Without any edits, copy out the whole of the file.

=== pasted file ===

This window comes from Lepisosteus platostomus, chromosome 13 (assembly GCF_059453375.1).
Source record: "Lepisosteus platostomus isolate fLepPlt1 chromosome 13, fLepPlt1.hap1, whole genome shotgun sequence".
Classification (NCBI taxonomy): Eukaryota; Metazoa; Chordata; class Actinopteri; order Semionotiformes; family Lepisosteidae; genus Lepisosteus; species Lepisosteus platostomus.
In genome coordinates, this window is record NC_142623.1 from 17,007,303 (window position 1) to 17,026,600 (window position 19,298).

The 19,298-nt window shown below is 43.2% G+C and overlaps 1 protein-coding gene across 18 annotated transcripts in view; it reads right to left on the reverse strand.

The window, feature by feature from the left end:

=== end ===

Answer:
This window comes from Lepisosteus platostomus, chromosome 13 (assembly GCF_059453375.1).
Source record: "Lepisosteus platostomus isolate fLepPlt1 chromosome 13, fLepPlt1.hap1, whole genome shotgun sequence".
Classification (NCBI taxonomy): Eukaryota; Metazoa; Chordata; class Actinopteri; order Semionotiformes; family Lepisosteidae; genus Lepisosteus; species Lepisosteus platostomus.
In genome coordinates, this window is record NC_142623.1 from 17,007,303 (window position 1) to 17,026,600 (window position 19,298).

The 19,298-nt window shown below is 43.2% G+C and overlaps 1 protein-coding gene across 18 annotated transcripts in view; it reads right to left on the reverse strand.

The window, feature by feature from the left end: